The legendary musician is given the profile treatment by the NYT. Fans of Young’s will want to read the entire thing. It’s a doozy.
Young, 66, spotted this land out the window of a plane banking out of San Francisco four decades ago and now owns nearly 1,000 acres of it. His song “Old Man” is a tribute to the caretaker who first showed him the place.
“I ran out of money, so I had to sell some of it,” he said. “That’s O.K., because it was too big. Everything happens for a reason.” He kept his eyes on the narrow road through the giant redwoods.
It was hard to reconcile the affable guy motoring along on a sunny day with his past incarnations: the portentous folkie of “Ohio,” the rabid anti-commercialist who gave MTV the musical middle finger with “This Note’s For You,” the angry rocker who threatened to hit the cameramen at Woodstock with his guitar. He was happy partly because he was here.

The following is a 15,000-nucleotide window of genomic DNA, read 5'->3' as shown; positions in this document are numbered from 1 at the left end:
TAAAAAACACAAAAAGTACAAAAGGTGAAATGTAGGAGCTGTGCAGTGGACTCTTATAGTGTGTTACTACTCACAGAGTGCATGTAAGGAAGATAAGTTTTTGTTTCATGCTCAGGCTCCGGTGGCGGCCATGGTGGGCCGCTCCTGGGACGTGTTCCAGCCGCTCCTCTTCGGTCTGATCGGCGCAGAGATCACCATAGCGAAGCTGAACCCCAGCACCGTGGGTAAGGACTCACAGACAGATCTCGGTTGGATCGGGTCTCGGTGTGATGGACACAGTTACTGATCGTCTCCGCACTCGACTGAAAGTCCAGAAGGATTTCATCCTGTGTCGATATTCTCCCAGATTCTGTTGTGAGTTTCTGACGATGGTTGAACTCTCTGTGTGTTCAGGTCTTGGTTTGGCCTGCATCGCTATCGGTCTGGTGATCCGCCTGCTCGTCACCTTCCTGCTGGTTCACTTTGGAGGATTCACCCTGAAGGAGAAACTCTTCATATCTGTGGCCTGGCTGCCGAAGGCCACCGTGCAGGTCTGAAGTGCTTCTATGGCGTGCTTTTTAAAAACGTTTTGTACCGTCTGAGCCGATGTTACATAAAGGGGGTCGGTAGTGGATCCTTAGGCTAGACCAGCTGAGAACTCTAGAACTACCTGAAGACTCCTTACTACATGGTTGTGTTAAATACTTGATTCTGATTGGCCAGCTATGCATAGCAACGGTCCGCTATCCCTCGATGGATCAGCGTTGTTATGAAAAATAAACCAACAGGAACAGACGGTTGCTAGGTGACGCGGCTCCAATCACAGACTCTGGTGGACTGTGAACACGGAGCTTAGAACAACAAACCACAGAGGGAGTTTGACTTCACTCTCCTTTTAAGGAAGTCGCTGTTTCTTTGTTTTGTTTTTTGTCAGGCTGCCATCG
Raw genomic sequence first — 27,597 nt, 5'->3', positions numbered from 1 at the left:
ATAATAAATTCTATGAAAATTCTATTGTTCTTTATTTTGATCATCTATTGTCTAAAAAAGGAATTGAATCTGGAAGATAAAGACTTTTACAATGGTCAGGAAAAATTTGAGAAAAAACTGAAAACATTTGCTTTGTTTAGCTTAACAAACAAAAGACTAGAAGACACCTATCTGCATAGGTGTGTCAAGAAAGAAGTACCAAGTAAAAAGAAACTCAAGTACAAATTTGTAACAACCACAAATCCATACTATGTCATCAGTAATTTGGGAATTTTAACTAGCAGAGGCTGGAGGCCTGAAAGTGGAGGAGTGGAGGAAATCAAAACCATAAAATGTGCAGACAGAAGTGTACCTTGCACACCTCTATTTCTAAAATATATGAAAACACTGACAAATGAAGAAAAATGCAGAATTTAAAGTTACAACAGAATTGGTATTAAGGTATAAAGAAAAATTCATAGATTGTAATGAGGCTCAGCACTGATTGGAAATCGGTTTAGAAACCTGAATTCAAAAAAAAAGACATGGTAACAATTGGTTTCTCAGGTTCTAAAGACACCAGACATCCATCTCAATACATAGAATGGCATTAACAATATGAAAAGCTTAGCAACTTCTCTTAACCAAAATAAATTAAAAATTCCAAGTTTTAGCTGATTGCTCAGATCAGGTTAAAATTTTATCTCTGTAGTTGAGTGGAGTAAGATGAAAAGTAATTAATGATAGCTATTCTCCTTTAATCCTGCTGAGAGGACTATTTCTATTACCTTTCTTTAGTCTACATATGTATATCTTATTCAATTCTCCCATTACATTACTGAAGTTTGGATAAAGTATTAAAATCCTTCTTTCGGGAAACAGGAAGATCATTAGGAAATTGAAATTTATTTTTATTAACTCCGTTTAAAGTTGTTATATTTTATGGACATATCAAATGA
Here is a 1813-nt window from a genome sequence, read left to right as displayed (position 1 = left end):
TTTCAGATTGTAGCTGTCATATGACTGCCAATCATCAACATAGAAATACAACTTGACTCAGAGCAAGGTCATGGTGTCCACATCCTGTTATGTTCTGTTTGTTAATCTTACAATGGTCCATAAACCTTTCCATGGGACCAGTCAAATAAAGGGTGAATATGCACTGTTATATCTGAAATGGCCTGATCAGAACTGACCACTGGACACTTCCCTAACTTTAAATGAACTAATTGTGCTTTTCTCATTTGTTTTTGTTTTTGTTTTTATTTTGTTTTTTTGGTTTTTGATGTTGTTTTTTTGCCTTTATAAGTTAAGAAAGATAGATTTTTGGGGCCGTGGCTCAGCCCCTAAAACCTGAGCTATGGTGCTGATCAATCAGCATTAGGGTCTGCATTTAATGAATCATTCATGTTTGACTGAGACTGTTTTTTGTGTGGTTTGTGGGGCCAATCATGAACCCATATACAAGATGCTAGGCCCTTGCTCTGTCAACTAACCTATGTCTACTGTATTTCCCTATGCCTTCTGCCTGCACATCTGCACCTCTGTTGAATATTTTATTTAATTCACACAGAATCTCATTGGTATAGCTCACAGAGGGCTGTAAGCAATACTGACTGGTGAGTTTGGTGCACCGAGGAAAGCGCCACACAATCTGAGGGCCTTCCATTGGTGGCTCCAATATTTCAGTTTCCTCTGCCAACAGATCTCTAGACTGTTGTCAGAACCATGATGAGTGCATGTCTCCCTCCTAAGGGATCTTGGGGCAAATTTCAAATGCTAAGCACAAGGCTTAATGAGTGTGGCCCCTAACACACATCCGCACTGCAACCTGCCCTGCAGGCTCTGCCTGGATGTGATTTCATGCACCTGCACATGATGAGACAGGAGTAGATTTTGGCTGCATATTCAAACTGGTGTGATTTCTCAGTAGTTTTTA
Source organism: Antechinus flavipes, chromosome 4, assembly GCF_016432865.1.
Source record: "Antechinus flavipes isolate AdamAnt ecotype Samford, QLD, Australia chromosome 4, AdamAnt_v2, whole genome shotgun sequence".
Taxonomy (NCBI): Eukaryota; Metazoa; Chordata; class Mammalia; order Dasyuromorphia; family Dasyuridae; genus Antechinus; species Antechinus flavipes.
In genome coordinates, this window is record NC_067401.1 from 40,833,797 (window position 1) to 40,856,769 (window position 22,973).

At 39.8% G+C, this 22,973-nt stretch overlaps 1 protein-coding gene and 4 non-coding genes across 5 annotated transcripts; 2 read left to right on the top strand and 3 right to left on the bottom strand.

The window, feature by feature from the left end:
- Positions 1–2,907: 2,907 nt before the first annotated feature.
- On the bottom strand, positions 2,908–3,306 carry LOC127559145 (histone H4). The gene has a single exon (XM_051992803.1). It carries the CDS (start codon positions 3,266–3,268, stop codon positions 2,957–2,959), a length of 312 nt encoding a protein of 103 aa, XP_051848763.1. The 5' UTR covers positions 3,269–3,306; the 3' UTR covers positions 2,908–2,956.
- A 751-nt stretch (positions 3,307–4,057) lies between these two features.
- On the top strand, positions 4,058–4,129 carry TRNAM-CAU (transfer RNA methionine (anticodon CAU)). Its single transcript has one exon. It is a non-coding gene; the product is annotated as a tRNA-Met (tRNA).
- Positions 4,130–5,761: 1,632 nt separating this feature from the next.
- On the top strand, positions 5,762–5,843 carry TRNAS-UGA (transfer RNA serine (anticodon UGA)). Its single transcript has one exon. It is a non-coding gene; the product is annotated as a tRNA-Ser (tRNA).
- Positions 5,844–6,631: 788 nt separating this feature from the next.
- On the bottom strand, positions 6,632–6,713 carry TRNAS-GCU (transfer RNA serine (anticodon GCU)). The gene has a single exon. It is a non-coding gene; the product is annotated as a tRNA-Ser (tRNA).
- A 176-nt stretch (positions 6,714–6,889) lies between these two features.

“For whatever you’re doing, for your creative juices, your geography’s got a hell of a lot to do with it,” he said. “You really have to be in a good place, and then you have to be either on your way there or on your way from there.”
I adore that line about geography having a hell of a lot to do with your creative juices.